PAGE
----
B.S. California State University, Los Angeles, 1992
Ph.D. University of California, Irvine, 1997
Postdoctoral training, The Burnham Institute, La Jolla, CA, 1997-2002
Fatty acid synthase
The primary research focus of the Kridel laboratory is to understand the role of fatty acid synthesis in tumors. Specifically, we are interested in how fatty acid synthase (FAS), the enzyme that catalyzes the terminal steps of fatty acid synthesis, contributes to tumor progression and the anti-tumor mechanisms of FAS inhibitors, especially in prostate cancer. FAS is expressed at high levels in tumors and expression levels correlate with disease progression and recurrence. The enzyme is unique in that it encodes seven functional domains that work in concert to generate fatty acid. We were the first to identify Orlistat as an inhibitor of the thioesterase domain of FAS. Inhibition of FAS induces cell death in a range of tumor cell lines and inhibits the growth of prostate tumor xenografts in mice. Our recent work has focused on understanding the mechanism of action of orlistat and other FAS inhibitors. Work by our group has demonstrated that FAS is required for proper function of the endoplasmic reticulum (ER) in tumor cells and that FAS inhibitors induce ER stress in tumor cells. Current studies are aimed at understanding how the ER stress response may regulate the cell death response when FAS is inhibited. We believe these data provide a teleological link between FAS expression and tumors. In addition, we are also interested in understanding the role of acetyl-CoA carboxylase (ACC) in cancer. ACC catalyzes the rate limiting step in fatty acid biosynthesis. We have made the novel observation that ACC is required for the formation of podosomes and we are interested in understanding the mechanism for this.
We are also interested in understanding how Orlistat inhibits FAS and using such information to possibly develop new and more effective FAS inhibitors. In collaboration with the Lowther laboratory in the Department of Biochemistry, we have solved the structure of the thioesterase domain of FAS bound by orlistat. This crystal structure represents the first structure of any domain of human FAS bound to a ligand. The resulting data not only provides a blueprint for the development of novel inhibitors, they may also provide a primer to understand how the thioesterase domain recognizes and cleaves growing fatty acyl chains from the FAS polypeptide. Orlistat may acts as a substrate mimetic of palmitoyl-CoA or –ACP and may occupy the same cavity as the natural substrate. In addition, we have an ongoing drug-discovery project aimed at identifying and optimizing novel FAS inhibitors for therapeutic development.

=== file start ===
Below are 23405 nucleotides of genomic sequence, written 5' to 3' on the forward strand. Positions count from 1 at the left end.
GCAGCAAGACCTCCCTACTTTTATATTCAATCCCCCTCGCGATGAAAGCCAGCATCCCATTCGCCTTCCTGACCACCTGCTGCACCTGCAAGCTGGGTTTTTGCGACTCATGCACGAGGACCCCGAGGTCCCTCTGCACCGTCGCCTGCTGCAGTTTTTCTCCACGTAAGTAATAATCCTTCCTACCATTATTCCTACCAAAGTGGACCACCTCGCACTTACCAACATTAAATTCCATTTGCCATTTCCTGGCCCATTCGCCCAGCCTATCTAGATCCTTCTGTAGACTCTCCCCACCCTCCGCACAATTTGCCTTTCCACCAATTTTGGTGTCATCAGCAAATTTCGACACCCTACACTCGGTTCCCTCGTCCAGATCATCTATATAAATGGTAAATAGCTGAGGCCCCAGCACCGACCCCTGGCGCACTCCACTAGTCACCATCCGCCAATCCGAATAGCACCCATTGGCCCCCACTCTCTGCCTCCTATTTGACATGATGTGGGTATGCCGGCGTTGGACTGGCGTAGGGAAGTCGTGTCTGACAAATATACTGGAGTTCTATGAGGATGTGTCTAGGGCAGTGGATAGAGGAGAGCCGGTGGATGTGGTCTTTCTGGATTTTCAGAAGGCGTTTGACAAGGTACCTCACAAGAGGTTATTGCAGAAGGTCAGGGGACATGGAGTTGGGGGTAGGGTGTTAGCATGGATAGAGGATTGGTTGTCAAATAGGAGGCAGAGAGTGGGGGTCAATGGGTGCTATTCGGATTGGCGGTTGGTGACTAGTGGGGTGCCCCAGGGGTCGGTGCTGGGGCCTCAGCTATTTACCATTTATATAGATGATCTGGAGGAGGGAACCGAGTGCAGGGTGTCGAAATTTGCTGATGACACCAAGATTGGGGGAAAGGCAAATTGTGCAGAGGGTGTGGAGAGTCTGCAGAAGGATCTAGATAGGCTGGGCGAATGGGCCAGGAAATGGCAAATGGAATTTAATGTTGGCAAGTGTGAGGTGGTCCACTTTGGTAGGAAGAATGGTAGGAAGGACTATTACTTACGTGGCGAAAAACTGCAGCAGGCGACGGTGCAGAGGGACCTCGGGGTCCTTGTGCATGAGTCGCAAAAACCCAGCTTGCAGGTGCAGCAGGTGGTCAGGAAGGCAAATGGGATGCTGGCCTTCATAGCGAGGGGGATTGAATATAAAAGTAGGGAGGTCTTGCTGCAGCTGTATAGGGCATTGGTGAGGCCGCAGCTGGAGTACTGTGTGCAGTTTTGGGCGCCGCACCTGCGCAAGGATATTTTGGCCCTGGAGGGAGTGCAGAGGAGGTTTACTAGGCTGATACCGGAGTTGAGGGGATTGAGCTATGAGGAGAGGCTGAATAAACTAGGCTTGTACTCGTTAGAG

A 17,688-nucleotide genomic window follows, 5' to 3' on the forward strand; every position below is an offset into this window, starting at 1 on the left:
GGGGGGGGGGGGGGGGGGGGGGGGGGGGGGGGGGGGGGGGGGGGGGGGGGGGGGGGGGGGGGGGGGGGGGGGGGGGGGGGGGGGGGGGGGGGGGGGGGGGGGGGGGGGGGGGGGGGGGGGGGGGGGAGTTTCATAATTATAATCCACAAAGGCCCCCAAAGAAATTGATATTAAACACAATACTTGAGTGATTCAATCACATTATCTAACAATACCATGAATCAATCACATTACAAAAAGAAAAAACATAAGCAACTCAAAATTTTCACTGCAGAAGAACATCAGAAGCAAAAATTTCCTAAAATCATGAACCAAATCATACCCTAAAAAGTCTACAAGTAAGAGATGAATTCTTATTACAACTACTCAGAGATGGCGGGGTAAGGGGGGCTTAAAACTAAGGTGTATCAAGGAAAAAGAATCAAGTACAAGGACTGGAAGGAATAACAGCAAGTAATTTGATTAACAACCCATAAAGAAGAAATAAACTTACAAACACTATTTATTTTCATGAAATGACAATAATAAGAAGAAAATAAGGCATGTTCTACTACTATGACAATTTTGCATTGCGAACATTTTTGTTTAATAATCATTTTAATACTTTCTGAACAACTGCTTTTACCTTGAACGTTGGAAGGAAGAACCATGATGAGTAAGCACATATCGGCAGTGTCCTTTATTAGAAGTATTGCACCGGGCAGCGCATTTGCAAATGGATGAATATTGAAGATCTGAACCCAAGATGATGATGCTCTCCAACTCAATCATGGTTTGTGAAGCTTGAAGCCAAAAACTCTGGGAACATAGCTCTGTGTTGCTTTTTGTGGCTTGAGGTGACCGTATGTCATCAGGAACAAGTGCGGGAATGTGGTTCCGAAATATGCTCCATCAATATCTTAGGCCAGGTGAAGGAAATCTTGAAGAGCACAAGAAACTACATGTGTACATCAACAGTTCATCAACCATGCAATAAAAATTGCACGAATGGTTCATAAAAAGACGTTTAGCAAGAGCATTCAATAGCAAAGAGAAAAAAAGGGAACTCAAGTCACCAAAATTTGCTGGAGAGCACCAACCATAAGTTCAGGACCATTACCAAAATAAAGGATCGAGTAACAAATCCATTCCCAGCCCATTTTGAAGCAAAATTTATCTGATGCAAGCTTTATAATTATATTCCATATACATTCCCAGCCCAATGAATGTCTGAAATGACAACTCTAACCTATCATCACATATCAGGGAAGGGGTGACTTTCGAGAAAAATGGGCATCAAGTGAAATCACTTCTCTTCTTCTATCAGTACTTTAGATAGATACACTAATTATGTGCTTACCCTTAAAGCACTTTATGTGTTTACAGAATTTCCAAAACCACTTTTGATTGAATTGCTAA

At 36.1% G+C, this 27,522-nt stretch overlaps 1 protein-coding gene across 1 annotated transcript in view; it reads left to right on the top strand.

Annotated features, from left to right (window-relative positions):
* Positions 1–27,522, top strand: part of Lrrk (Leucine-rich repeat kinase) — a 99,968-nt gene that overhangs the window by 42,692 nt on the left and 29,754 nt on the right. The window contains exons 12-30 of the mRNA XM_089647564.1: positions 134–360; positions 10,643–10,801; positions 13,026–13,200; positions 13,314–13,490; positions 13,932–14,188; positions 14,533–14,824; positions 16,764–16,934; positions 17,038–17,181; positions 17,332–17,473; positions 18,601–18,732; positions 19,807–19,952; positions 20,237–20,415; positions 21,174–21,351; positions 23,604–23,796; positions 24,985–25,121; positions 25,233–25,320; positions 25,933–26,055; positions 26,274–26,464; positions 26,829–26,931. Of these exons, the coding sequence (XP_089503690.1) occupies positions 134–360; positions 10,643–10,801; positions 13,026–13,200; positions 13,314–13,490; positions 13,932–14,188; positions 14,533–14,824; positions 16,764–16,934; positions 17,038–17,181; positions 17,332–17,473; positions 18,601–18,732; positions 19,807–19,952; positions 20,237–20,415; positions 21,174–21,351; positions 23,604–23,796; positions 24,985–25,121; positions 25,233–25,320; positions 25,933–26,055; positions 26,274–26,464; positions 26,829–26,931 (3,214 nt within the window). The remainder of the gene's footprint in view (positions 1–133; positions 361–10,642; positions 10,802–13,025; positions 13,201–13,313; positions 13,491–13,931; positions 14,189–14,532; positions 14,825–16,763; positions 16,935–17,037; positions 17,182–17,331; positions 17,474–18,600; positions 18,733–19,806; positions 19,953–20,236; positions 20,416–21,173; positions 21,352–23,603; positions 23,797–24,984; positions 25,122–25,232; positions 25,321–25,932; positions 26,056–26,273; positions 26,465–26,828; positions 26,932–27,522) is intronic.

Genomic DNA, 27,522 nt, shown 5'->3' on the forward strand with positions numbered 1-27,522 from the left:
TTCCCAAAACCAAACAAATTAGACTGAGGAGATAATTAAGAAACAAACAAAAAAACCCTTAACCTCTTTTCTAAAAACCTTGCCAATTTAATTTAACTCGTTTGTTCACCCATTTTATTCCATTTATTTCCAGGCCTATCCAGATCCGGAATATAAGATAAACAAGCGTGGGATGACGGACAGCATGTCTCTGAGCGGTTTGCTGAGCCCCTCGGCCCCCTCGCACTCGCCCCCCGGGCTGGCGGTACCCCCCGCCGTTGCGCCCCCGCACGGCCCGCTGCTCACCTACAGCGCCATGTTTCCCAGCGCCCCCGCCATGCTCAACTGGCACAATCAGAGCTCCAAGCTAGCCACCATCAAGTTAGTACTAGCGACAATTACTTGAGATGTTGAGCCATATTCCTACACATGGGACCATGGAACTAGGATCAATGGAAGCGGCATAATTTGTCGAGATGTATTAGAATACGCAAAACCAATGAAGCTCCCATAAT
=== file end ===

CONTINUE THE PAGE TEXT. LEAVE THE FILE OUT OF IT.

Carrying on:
NAD Biosynthesis and Prostate Cancer
There is growing evidence to suggest that NAD is important in cancer. There are multiple mechanisms by which cell obtain or synthesize NAD and multiple pathways that utilize NAD, either as a cofactor or as a substrate. We are interested in understanding the role of NAD in prostate cancer cells and defining the mechanisms by which prostate cancer cells obtain NAD. Specifically we are interested in how Nampt regulates tumor cell survival and metabolism. In addition, we are interested in determining an “NAD fingerprint” in tumor cells through metabolic, lipidomic and genomic profiles.
Kridel, S.J., Axelrod, F., Rozenkrantz, N., and Smith, J.W. Orlistat is a Novel Inhibitor of Fatty Acid Synthase with Antitumor Activity. (2004) Cancer Research, 64(6):2070-5.
Weiling Zhao, Steven Kridel, Andrew Thorburn, Joy Little, Sachidanaa Hebbar and Mike E. Robbins, Fatty acid synthase: a novel target for anti-glioma therapy (2006)British Journal of Cancer, 95(7):869-78.
Little, J.L., Wheeler, F.B., Fels, D., Koumenis, C., and Kridel, S.J. Fatty Acid Synthase Inhibitors Induce Endoplasmic Reticulum Stress Tumor Cells (2007) Cancer Research, 67(3):1-8.
Pemble, C.W., Johnson, L.C., Kridel, S.J., and Lowther W.T., Crystal structure of the thioesterase domain of human fatty acid synthase inhibited by Orlistat. (2007) Nature Structural and Molecular Biology 14(8): 704-709.
Lally, B.E., Geiger, G.A., Kridel, S.J., Arcury-Quandt, A. E., Robbins, M.E., Kock, N.D., Wheeler, K., Prakash, P., Georkakilas, A., Kao, G.D., and Koumenis C. Identification and preclinical characterization of a novel and potent small molecule radiation sensitizer via an unbiased screen of a chemical library (2007) Cancer Research 67(18): 8791-9.
Chen Y.Q., Edwards, I.J., Kridel, S.J., Thornburg, T., and Berquin, I.M. Dietary fat-gene interactions in cancer. (2007) Cancer and Metastasis Reviews 26(3-4):535-551.
Kridel, S.J., Lowther, W.T., and Pemble, C.W. Fatty acid synthase inhibitors: new directions for oncology. Expert Opinion on Investigational Drugs (2007) 16(11): 1817-29.
Vāvere AL, Kridel SJ, Wheeler FB, Lewis JS. 1-11C-Acetate as a PET Radiopharmaceutical for Imaging Fatty Acid Synthase Expression in Prostate Cancer. Journal of Nuclear Medicine, 49:327-334, 2008.
Little J.L. and Kridel, S.J. Fatty Acid Synthase Activity in Tumor Cells. (2008) In Subcellular Biochemistry: Lipids in Health and Disease, (PJ Quinn, X Wang, eds.), Springer, 49:169-194.
Fels, D.R., Ye, J. Segan, A.T., Kridel, S.J., Spiotto, M., Olson, M., Koong, A.C., and Koumenis, C. Preferential cytotoxicity of bortezomib towards hypoxic cells via over activation of ER stress pathways (2008) Cancer Research, 68(22):9323-30.
Little, J.L., Wheeler, F.B., Koumenis, C.,and Kridel. S.J. Disruption of crosstalk between the fatty acid synthesis and proteasome pathways enhances unfolded protein response signaling and cell death. (2008) Molecular Cancer Therapeutics,7:3816-3824